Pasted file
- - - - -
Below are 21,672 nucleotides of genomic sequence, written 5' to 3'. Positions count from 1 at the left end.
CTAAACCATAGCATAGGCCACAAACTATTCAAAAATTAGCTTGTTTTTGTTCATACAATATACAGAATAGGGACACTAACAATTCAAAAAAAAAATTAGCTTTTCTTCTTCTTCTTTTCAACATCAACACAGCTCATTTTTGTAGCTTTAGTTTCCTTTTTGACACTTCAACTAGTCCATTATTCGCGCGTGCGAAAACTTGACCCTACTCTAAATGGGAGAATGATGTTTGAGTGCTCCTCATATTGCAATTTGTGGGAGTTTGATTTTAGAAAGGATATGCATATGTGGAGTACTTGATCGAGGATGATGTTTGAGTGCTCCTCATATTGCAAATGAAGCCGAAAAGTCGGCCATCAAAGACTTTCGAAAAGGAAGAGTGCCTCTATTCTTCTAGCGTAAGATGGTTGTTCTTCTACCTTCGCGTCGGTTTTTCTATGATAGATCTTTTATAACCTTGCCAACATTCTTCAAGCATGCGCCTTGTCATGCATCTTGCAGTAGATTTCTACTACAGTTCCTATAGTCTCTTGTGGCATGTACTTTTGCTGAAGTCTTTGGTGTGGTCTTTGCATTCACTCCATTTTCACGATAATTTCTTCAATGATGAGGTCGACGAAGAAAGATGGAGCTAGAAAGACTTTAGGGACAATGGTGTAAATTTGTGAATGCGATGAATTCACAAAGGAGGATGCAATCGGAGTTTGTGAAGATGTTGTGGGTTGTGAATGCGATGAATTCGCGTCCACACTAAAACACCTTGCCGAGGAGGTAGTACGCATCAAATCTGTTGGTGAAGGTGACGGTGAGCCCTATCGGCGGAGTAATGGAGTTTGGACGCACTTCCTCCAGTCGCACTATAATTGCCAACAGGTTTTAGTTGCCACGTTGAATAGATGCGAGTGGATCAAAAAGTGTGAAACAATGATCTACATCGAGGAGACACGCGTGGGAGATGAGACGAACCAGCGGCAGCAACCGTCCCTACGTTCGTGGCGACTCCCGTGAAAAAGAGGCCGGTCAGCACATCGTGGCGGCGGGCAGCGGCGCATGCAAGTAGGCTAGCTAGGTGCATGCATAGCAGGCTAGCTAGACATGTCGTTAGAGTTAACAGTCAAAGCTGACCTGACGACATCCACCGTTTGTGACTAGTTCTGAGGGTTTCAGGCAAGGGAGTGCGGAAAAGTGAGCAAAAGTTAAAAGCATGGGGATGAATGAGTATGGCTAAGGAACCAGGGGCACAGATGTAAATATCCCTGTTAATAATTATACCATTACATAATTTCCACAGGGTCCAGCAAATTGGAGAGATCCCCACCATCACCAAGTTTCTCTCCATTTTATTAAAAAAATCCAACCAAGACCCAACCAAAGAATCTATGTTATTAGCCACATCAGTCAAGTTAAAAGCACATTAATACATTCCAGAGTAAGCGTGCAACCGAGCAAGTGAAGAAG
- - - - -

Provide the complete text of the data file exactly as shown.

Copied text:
Below are 21,672 nucleotides of genomic sequence, written 5' to 3'. Positions count from 1 at the left end.
CTAAACCATAGCATAGGCCACAAACTATTCAAAAATTAGCTTGTTTTTGTTCATACAATATACAGAATAGGGACACTAACAATTCAAAAAAAAAATTAGCTTTTCTTCTTCTTCTTTTCAACATCAACACAGCTCATTTTTGTAGCTTTAGTTTCCTTTTTGACACTTCAACTAGTCCATTATTCGCGCGTGCGAAAACTTGACCCTACTCTAAATGGGAGAATGATGTTTGAGTGCTCCTCATATTGCAATTTGTGGGAGTTTGATTTTAGAAAGGATATGCATATGTGGAGTACTTGATCGAGGATGATGTTTGAGTGCTCCTCATATTGCAAATGAAGCCGAAAAGTCGGCCATCAAAGACTTTCGAAAAGGAAGAGTGCCTCTATTCTTCTAGCGTAAGATGGTTGTTCTTCTACCTTCGCGTCGGTTTTTCTATGATAGATCTTTTATAACCTTGCCAACATTCTTCAAGCATGCGCCTTGTCATGCATCTTGCAGTAGATTTCTACTACAGTTCCTATAGTCTCTTGTGGCATGTACTTTTGCTGAAGTCTTTGGTGTGGTCTTTGCATTCACTCCATTTTCACGATAATTTCTTCAATGATGAGGTCGACGAAGAAAGATGGAGCTAGAAAGACTTTAGGGACAATGGTGTAAATTTGTGAATGCGATGAATTCACAAAGGAGGATGCAATCGGAGTTTGTGAAGATGTTGTGGGTTGTGAATGCGATGAATTCGCGTCCACACTAAAACACCTTGCCGAGGAGGTAGTACGCATCAAATCTGTTGGTGAAGGTGACGGTGAGCCCTATCGGCGGAGTAATGGAGTTTGGACGCACTTCCTCCAGTCGCACTATAATTGCCAACAGGTTTTAGTTGCCACGTTGAATAGATGCGAGTGGATCAAAAAGTGTGAAACAATGATCTACATCGAGGAGACACGCGTGGGAGATGAGACGAACCAGCGGCAGCAACCGTCCCTACGTTCGTGGCGACTCCCGTGAAAAAGAGGCCGGTCAGCACATCGTGGCGGCGGGCAGCGGCGCATGCAAGTAGGCTAGCTAGGTGCATGCATAGCAGGCTAGCTAGACATGTCGTTAGAGTTAACAGTCAAAGCTGACCTGACGACATCCACCGTTTGTGACTAGTTCTGAGGGTTTCAGGCAAGGGAGTGCGGAAAAGTGAGCAAAAGTTAAAAGCATGGGGATGAATGAGTATGGCTAAGGAACCAGGGGCACAGATGTAAATATCCCTGTTAATAATTATACCATTACATAATTTCCACAGGGTCCAGCAAATTGGAGAGATCCCCACCATCACCAAGTTTCTCTCCATTTTATTAAAAAAATCCAACCAAGACCCAACCAAAGAATCTATGTTATTAGCCACATCAGTCAAGTTAAAAGCACATTAATACATTCCAGAGTAAGCGTGCAACCGAGCAAGTGAAGAAG